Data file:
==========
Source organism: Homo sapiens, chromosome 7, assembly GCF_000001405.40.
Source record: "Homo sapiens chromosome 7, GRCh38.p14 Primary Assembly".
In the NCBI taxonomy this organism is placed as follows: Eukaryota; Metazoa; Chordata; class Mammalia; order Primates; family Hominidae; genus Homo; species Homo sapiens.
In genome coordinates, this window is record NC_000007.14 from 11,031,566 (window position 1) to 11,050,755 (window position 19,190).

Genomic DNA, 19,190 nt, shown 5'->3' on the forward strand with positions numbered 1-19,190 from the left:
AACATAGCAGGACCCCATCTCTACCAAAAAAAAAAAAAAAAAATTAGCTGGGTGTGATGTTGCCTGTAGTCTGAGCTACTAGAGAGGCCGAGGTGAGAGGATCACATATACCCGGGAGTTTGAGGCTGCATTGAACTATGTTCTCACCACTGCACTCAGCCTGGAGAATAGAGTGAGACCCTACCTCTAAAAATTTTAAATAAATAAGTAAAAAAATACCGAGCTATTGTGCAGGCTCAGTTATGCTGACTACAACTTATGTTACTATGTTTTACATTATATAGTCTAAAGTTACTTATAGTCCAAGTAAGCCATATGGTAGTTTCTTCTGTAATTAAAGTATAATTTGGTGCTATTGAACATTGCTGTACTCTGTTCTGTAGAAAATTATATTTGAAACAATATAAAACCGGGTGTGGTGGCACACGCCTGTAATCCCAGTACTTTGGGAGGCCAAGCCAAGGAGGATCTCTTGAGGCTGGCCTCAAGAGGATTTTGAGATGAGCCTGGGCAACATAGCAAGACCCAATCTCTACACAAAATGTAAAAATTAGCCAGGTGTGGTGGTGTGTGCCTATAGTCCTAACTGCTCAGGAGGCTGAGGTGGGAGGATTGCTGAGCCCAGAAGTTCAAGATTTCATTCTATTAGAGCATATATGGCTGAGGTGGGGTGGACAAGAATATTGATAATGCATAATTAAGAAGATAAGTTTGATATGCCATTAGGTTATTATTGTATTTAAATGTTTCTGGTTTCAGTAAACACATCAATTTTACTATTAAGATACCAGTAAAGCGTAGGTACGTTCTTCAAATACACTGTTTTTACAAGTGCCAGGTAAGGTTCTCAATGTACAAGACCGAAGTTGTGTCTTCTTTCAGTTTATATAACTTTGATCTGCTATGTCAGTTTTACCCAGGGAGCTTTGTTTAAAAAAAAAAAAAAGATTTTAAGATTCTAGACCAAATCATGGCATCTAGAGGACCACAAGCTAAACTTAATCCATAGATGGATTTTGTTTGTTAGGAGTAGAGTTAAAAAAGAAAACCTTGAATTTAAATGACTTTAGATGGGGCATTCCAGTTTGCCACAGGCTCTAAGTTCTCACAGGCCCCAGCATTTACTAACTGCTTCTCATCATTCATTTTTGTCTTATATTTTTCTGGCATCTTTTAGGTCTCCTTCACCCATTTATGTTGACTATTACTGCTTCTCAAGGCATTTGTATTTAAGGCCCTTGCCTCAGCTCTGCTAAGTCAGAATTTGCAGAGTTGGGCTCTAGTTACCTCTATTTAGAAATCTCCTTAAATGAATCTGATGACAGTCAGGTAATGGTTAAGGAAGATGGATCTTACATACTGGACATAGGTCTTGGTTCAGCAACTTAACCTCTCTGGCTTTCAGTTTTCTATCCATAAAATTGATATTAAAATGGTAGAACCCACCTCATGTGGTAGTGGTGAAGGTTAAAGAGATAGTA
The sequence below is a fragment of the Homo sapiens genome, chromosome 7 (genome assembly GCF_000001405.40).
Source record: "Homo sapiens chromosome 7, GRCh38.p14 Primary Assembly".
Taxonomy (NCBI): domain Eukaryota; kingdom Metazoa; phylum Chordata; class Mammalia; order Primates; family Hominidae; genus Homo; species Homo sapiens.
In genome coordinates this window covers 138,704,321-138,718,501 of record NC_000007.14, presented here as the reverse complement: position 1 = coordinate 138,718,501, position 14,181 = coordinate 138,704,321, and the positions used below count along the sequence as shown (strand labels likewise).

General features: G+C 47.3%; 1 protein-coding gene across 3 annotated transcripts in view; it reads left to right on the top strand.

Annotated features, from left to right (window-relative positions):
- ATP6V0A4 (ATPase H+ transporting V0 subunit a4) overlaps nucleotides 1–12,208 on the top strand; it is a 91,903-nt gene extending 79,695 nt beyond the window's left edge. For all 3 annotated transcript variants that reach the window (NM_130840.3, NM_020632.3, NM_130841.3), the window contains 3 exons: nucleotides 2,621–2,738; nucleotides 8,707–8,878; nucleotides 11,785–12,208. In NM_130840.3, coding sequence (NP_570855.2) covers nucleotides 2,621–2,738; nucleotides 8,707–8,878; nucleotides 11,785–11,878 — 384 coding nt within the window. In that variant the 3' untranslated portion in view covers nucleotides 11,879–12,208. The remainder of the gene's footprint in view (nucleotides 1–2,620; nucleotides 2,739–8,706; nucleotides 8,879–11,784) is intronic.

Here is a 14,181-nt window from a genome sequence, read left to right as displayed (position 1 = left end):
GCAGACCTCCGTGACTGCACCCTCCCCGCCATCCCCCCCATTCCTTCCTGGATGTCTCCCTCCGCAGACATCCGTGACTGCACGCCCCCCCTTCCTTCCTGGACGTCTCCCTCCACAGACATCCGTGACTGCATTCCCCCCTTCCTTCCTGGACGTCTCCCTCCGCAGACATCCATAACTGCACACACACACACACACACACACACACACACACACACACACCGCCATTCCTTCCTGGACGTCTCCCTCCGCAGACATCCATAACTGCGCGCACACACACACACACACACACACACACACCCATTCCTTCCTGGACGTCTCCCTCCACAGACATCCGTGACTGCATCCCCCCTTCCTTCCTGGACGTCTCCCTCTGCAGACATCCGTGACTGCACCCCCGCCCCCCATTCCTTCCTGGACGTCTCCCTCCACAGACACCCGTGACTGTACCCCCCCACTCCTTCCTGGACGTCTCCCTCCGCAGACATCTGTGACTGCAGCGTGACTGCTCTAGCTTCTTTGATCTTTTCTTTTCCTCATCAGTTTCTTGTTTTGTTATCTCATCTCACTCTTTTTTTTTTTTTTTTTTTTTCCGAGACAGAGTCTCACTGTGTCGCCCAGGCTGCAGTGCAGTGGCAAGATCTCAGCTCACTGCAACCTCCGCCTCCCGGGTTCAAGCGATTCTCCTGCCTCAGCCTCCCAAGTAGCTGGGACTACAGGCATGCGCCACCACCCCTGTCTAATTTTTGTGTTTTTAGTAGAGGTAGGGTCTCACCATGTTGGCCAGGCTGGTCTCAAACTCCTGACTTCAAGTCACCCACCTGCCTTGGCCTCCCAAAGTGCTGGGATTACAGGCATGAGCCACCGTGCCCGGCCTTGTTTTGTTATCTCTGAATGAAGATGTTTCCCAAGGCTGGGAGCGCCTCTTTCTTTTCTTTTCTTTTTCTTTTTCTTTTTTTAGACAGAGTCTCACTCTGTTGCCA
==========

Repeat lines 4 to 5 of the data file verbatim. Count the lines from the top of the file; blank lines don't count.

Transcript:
In genome coordinates, this window is record NC_000007.14 from 11,031,566 (window position 1) to 11,050,755 (window position 19,190).

Genomic DNA, 19,190 nt, shown 5'->3' on the forward strand with positions numbered 1-19,190 from the left: